Transforming the Past to Reach toward the Future through Vrksasana – Tree Pose
Mindfulness training teaches us to stay in the present moment, unfettered by the actions of the past and the potentials of the future, neither of which we have any control over anyway. There is power in staying rooted to the present moment, as it is here that we are truly living, embracing all that life has given us to experience in this very moment, distracted neither by worry or regret. Yet it is useful to also envision that present moment as a bridge, not isolated but rather as a portal through which the wisdom we have gained in the past can be transmuted in such a way to help us to reach toward the promise and hope of the future. Vrksasana, or tree pose, can be a potent and powerful tool in helping us to accomplish this very thing.
Vrksasana, or tree pose, is both a standing and balance pose that invites us to pause for a moment and meditate on the inherent qualities of a tree. To be strong, a tree must have both an extensive root system (built on the past actions of the tree, where the roots are grown deep into the earth) and branches that reach toward the sky (with the new branches literally representing the tree’s future promise of growth and potential).
To experience Vrksasana or tree pose in this metaphorical way, it’s important that the key actions of the pose are firmly in place, those biomechanical actions that both help to create and solidify the shape and enhance the pose so that the yoga practitioner can experience more. The physical and metaphorical goal of Vrksasana/tree pose is one and the same: to root the standing foot strong into the earth to enable the arms to stretch strong toward the sky.
Here are the key actions to consider when practicing this yoga pose.
Key Action #1: Ground the Standing Foot
Of all the key actions of Vrksasana, grounding the standing foot strongly into your mat is perhaps the most important, as this action sets the foundation for the rest of the pose. Here, it’s helpful to think of the foot as having four corners: pad directly below the big toe, pad directly below the pinky toe, left edge of the heel, right edge of the heel. To create a strong foundation, the practitioner needs to distribute his or her weight evenly into all four points, creating a solid base.
- Tadasana (Mountain Pose): Building awareness of the four corners of the feet.
- Uttanasana (Forward Fold): Building foot and weight distribution awareness while pressing legs to straight.
- Prasirita Padottanasana (Wide Leg Forward Fold): Rooting the feet into the ground while isometrically pressing the legs toward one another to build strength and balance.
Key Action #2: Foot into Thigh, Thigh into Foot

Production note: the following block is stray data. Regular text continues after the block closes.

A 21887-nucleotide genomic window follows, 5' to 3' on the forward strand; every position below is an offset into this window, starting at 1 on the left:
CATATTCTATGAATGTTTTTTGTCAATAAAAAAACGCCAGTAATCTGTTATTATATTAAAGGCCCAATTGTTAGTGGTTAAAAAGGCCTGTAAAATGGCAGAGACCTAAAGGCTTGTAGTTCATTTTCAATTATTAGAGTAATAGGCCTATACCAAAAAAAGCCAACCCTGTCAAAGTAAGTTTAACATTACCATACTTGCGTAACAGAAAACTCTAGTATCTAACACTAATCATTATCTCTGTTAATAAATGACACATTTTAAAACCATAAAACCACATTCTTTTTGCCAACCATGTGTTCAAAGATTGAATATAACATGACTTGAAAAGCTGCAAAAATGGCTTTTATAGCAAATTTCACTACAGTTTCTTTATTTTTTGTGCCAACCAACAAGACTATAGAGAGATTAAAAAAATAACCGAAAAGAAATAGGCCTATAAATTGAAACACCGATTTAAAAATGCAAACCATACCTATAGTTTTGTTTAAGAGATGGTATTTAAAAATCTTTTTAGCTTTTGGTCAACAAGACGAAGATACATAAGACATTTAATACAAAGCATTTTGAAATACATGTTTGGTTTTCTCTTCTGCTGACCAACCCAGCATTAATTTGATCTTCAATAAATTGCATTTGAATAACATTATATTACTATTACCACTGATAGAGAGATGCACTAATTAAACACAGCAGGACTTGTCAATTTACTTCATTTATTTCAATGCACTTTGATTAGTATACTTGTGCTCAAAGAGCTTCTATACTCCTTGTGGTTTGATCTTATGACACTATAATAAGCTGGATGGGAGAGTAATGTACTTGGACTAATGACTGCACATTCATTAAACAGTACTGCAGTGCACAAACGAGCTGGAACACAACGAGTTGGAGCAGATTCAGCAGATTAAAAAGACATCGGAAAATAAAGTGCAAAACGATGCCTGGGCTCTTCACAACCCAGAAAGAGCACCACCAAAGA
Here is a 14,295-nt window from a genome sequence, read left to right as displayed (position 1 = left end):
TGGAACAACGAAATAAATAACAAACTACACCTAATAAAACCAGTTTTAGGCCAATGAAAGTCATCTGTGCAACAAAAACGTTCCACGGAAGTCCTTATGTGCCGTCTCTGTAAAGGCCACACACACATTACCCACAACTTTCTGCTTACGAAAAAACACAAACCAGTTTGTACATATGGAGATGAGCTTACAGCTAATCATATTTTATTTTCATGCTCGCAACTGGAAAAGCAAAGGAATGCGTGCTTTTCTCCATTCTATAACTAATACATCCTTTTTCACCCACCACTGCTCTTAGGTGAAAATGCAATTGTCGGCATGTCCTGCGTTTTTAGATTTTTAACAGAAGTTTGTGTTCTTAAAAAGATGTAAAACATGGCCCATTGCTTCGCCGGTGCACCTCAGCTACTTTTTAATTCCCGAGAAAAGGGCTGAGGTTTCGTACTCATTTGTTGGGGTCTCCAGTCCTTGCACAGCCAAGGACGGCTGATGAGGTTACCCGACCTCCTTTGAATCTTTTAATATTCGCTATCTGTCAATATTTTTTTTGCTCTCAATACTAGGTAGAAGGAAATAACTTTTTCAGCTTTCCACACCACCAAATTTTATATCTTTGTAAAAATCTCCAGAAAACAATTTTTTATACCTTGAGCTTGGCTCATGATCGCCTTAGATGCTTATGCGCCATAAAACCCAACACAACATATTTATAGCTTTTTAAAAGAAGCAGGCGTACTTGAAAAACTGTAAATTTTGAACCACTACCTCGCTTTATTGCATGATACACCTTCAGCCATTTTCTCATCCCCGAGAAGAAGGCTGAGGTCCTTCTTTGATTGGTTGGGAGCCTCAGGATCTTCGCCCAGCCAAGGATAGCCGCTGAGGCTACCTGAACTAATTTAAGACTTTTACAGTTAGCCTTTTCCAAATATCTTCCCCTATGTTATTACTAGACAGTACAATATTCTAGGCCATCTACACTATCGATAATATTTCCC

Pressing the bent leg foot into the standing leg thigh and simultaneously the thigh into the foot is a key action of Vrksasana that also is intrinsic to the creation of the shape into the pose. Applying firm pressure in both directions not only encourages the outer rotation of the hip for proper alignment but also helps the practitioner maintain balance and steadiness while holding the pose.
- Modified Trikonasana (Triangle Pose): Placing the lower hand on the front-leg shin rather than on the floor builds awareness of the power of that point of contact (between hand and shin). The practitioner is encouraged to leverage this point of contact to twist more deeply and lift the chest more strongly to the sky.
- Utthita Hasta Padangustasana (Extended Hand to Big Toe Pose): Focusing one creating contact/pressure between hand and foot throughout the various stages of the pose for balance and also as a hip opener.
Key Action #3: Firm the Core, Lengthen the Spine
Firming the core and lengthening the spine are key actions of tree pose (Vrksasana) that form the foundation necessary for the arms to extend toward the sky (the next and final key action). There are two actions here to focus on: lengthening the spine out of the pelvis and hollowing out the belly (so that the navel isometrically presses toward the spine).
- Dandasana (Staff Pose): Lengthening the spine out of the pelvis and engaging abs in an upright position.
- Paschimottanasana (Seated Forward Bend): Lengthening the spine and engaging the abs in a forward fold position, focusing on hollowing out the belly in order to go deeper into the fold.
- Baddha Konasana (Bound Angle Pose): Lengthening the spine and engaging the abs in a bent-leg forward fold, using the pressure of the arms on the thighs and engaging the abs more strongly in order to go deeper into the fold.
Key Action #4: Stretch the Arms toward the Ceiling, Biceps behind the Ears
The final key action of tree pose or Vrksasana, the action that enables us to reach toward that uncertain but hopeful future, is the action of straightening arms to toe ceiling in the final full form of the pose. To achieve this, the shoulder blades must be drawn down the back to create space between the shoulder and ears, which allows the biceps to be pulled behind the ears to create a lovely straight line from standing foot to fingertips.
- Salabhasana (Locust Pose): Focusing on opening the shoulders and moving the shoulder blades down the back.
- Setu Bandhasana (Bridge Pose): Opening up the shoulders to create space between the shoulders and the ears.
By creating a strong foundation in Vrksasana or tree pose, we are able to “root” in order to “rise,” to achieve our best possible rendition of this classic yoga pose. Just as in everyday life, transmuting our past to develop a strong and robust root system gives us the strength to rise toward the future, whatever gifts and challenges that future may bring.